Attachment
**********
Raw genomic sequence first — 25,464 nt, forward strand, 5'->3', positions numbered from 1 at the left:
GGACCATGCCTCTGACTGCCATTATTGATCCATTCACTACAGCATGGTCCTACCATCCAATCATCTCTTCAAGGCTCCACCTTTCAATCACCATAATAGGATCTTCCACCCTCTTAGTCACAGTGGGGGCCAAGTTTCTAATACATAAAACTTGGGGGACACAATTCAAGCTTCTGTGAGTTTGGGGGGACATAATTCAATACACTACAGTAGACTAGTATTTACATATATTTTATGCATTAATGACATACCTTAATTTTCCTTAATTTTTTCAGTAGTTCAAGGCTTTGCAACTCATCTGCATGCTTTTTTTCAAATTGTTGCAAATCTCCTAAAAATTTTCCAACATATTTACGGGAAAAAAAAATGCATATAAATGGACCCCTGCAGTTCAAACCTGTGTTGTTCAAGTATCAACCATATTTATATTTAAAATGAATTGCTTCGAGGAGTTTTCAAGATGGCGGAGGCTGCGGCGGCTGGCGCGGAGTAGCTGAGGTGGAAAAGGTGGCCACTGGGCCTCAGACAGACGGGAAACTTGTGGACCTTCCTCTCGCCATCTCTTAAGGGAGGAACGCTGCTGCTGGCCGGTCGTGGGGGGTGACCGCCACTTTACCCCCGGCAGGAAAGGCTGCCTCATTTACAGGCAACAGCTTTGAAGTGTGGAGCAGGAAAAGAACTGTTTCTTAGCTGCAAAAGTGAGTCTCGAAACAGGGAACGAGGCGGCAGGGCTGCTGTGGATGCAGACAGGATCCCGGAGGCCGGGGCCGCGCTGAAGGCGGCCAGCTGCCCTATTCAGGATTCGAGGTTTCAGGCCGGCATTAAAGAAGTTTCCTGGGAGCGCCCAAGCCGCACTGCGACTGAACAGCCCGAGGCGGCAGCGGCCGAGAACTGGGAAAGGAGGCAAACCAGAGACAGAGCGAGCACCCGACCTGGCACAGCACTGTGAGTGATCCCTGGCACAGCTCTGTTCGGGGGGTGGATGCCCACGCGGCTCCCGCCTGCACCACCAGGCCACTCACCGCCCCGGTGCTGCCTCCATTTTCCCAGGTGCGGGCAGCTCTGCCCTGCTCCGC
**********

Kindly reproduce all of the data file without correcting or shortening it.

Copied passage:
Raw genomic sequence first — 25,464 nt, forward strand, 5'->3', positions numbered from 1 at the left:
GGACCATGCCTCTGACTGCCATTATTGATCCATTCACTACAGCATGGTCCTACCATCCAATCATCTCTTCAAGGCTCCACCTTTCAATCACCATAATAGGATCTTCCACCCTCTTAGTCACAGTGGGGGCCAAGTTTCTAATACATAAAACTTGGGGGACACAATTCAAGCTTCTGTGAGTTTGGGGGGACATAATTCAATACACTACAGTAGACTAGTATTTACATATATTTTATGCATTAATGACATACCTTAATTTTCCTTAATTTTTTCAGTAGTTCAAGGCTTTGCAACTCATCTGCATGCTTTTTTTCAAATTGTTGCAAATCTCCTAAAAATTTTCCAACATATTTACGGGAAAAAAAAATGCATATAAATGGACCCCTGCAGTTCAAACCTGTGTTGTTCAAGTATCAACCATATTTATATTTAAAATGAATTGCTTCGAGGAGTTTTCAAGATGGCGGAGGCTGCGGCGGCTGGCGCGGAGTAGCTGAGGTGGAAAAGGTGGCCACTGGGCCTCAGACAGACGGGAAACTTGTGGACCTTCCTCTCGCCATCTCTTAAGGGAGGAACGCTGCTGCTGGCCGGTCGTGGGGGGTGACCGCCACTTTACCCCCGGCAGGAAAGGCTGCCTCATTTACAGGCAACAGCTTTGAAGTGTGGAGCAGGAAAAGAACTGTTTCTTAGCTGCAAAAGTGAGTCTCGAAACAGGGAACGAGGCGGCAGGGCTGCTGTGGATGCAGACAGGATCCCGGAGGCCGGGGCCGCGCTGAAGGCGGCCAGCTGCCCTATTCAGGATTCGAGGTTTCAGGCCGGCATTAAAGAAGTTTCCTGGGAGCGCCCAAGCCGCACTGCGACTGAACAGCCCGAGGCGGCAGCGGCCGAGAACTGGGAAAGGAGGCAAACCAGAGACAGAGCGAGCACCCGACCTGGCACAGCACTGTGAGTGATCCCTGGCACAGCTCTGTTCGGGGGGTGGATGCCCACGCGGCTCCCGCCTGCACCACCAGGCCACTCACCGCCCCGGTGCTGCCTCCATTTTCCCAGGTGCGGGCAGCTCTGCCCTGCTCCGC